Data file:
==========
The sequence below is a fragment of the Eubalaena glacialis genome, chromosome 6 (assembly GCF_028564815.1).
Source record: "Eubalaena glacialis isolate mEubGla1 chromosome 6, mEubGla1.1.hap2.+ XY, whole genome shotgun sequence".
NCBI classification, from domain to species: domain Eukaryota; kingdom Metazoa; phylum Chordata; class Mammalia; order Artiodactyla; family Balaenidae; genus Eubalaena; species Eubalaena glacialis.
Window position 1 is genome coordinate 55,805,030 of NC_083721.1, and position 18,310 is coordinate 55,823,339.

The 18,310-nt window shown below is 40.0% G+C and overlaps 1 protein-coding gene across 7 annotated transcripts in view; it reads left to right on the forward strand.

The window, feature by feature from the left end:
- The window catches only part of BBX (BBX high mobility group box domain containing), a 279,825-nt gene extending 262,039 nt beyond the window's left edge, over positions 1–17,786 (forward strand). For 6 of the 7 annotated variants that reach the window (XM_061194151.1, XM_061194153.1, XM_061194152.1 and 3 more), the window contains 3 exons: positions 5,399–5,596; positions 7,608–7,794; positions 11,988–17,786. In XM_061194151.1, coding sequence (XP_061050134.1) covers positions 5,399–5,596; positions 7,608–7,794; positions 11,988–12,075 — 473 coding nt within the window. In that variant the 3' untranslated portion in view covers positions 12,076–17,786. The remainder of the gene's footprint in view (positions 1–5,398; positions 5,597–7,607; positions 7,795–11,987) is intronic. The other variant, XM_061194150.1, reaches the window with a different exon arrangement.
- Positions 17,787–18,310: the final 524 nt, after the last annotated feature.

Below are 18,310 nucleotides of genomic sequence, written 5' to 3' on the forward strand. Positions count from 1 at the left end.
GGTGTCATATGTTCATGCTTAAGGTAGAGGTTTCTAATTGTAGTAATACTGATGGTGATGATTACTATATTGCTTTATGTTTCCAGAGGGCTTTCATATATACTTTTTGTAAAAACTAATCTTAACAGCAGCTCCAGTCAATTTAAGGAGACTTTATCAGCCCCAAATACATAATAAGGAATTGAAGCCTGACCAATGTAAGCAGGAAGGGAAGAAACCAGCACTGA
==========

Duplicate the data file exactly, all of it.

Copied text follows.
The sequence below is a fragment of the Eubalaena glacialis genome, chromosome 6 (assembly GCF_028564815.1).
Source record: "Eubalaena glacialis isolate mEubGla1 chromosome 6, mEubGla1.1.hap2.+ XY, whole genome shotgun sequence".
NCBI classification, from domain to species: domain Eukaryota; kingdom Metazoa; phylum Chordata; class Mammalia; order Artiodactyla; family Balaenidae; genus Eubalaena; species Eubalaena glacialis.
Window position 1 is genome coordinate 55,805,030 of NC_083721.1, and position 18,310 is coordinate 55,823,339.

The 18,310-nt window shown below is 40.0% G+C and overlaps 1 protein-coding gene across 7 annotated transcripts in view; it reads left to right on the forward strand.

The window, feature by feature from the left end:
- The window catches only part of BBX (BBX high mobility group box domain containing), a 279,825-nt gene extending 262,039 nt beyond the window's left edge, over positions 1–17,786 (forward strand). For 6 of the 7 annotated variants that reach the window (XM_061194151.1, XM_061194153.1, XM_061194152.1 and 3 more), the window contains 3 exons: positions 5,399–5,596; positions 7,608–7,794; positions 11,988–17,786. In XM_061194151.1, coding sequence (XP_061050134.1) covers positions 5,399–5,596; positions 7,608–7,794; positions 11,988–12,075 — 473 coding nt within the window. In that variant the 3' untranslated portion in view covers positions 12,076–17,786. The remainder of the gene's footprint in view (positions 1–5,398; positions 5,597–7,607; positions 7,795–11,987) is intronic. The other variant, XM_061194150.1, reaches the window with a different exon arrangement.
- Positions 17,787–18,310: the final 524 nt, after the last annotated feature.

Below are 18,310 nucleotides of genomic sequence, written 5' to 3' on the forward strand. Positions count from 1 at the left end.
GGTGTCATATGTTCATGCTTAAGGTAGAGGTTTCTAATTGTAGTAATACTGATGGTGATGATTACTATATTGCTTTATGTTTCCAGAGGGCTTTCATATATACTTTTTGTAAAAACTAATCTTAACAGCAGCTCCAGTCAATTTAAGGAGACTTTATCAGCCCCAAATACATAATAAGGAATTGAAGCCTGACCAATGTAAGCAGGAAGGGAAGAAACCAGCACTGA